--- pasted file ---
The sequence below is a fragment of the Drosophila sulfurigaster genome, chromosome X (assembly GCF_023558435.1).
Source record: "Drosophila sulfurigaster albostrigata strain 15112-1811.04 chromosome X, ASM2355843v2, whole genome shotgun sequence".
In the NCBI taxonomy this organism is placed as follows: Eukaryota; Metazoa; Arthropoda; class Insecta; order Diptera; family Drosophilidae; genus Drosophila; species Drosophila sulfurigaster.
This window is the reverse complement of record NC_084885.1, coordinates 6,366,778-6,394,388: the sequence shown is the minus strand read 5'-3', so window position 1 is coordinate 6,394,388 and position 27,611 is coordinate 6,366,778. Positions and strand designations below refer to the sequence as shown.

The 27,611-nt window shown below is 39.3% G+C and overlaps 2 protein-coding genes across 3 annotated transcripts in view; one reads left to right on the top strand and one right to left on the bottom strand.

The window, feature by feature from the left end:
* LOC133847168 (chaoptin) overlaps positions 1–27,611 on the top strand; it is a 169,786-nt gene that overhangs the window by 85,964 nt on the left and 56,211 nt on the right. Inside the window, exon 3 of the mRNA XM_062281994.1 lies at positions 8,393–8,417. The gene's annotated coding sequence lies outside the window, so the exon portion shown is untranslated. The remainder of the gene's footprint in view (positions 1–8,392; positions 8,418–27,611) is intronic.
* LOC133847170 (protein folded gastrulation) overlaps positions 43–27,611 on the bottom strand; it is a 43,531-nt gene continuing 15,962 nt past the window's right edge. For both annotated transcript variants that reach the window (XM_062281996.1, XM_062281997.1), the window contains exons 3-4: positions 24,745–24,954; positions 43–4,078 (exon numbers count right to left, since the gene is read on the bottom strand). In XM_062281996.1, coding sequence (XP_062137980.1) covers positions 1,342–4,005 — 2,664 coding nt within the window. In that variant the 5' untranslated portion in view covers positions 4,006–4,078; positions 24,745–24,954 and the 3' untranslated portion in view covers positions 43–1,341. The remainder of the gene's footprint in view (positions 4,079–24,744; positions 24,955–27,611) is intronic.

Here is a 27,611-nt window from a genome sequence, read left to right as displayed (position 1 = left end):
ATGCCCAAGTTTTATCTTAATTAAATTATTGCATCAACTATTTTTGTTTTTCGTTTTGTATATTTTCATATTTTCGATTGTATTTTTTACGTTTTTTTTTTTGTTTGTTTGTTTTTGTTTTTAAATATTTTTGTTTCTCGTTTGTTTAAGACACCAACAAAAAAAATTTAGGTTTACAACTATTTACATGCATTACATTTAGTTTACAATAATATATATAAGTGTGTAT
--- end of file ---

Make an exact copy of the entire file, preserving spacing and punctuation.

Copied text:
The sequence below is a fragment of the Drosophila sulfurigaster genome, chromosome X (assembly GCF_023558435.1).
Source record: "Drosophila sulfurigaster albostrigata strain 15112-1811.04 chromosome X, ASM2355843v2, whole genome shotgun sequence".
In the NCBI taxonomy this organism is placed as follows: Eukaryota; Metazoa; Arthropoda; class Insecta; order Diptera; family Drosophilidae; genus Drosophila; species Drosophila sulfurigaster.
This window is the reverse complement of record NC_084885.1, coordinates 6,366,778-6,394,388: the sequence shown is the minus strand read 5'-3', so window position 1 is coordinate 6,394,388 and position 27,611 is coordinate 6,366,778. Positions and strand designations below refer to the sequence as shown.

The 27,611-nt window shown below is 39.3% G+C and overlaps 2 protein-coding genes across 3 annotated transcripts in view; one reads left to right on the top strand and one right to left on the bottom strand.

The window, feature by feature from the left end:
* LOC133847168 (chaoptin) overlaps positions 1–27,611 on the top strand; it is a 169,786-nt gene that overhangs the window by 85,964 nt on the left and 56,211 nt on the right. Inside the window, exon 3 of the mRNA XM_062281994.1 lies at positions 8,393–8,417. The gene's annotated coding sequence lies outside the window, so the exon portion shown is untranslated. The remainder of the gene's footprint in view (positions 1–8,392; positions 8,418–27,611) is intronic.
* LOC133847170 (protein folded gastrulation) overlaps positions 43–27,611 on the bottom strand; it is a 43,531-nt gene continuing 15,962 nt past the window's right edge. For both annotated transcript variants that reach the window (XM_062281996.1, XM_062281997.1), the window contains exons 3-4: positions 24,745–24,954; positions 43–4,078 (exon numbers count right to left, since the gene is read on the bottom strand). In XM_062281996.1, coding sequence (XP_062137980.1) covers positions 1,342–4,005 — 2,664 coding nt within the window. In that variant the 5' untranslated portion in view covers positions 4,006–4,078; positions 24,745–24,954 and the 3' untranslated portion in view covers positions 43–1,341. The remainder of the gene's footprint in view (positions 4,079–24,744; positions 24,955–27,611) is intronic.

Here is a 27,611-nt window from a genome sequence, read left to right as displayed (position 1 = left end):
ATGCCCAAGTTTTATCTTAATTAAATTATTGCATCAACTATTTTTGTTTTTCGTTTTGTATATTTTCATATTTTCGATTGTATTTTTTACGTTTTTTTTTTTGTTTGTTTGTTTTTGTTTTTAAATATTTTTGTTTCTCGTTTGTTTAAGACACCAACAAAAAAAATTTAGGTTTACAACTATTTACATGCATTACATTTAGTTTACAATAATATATATAAGTGTGTAT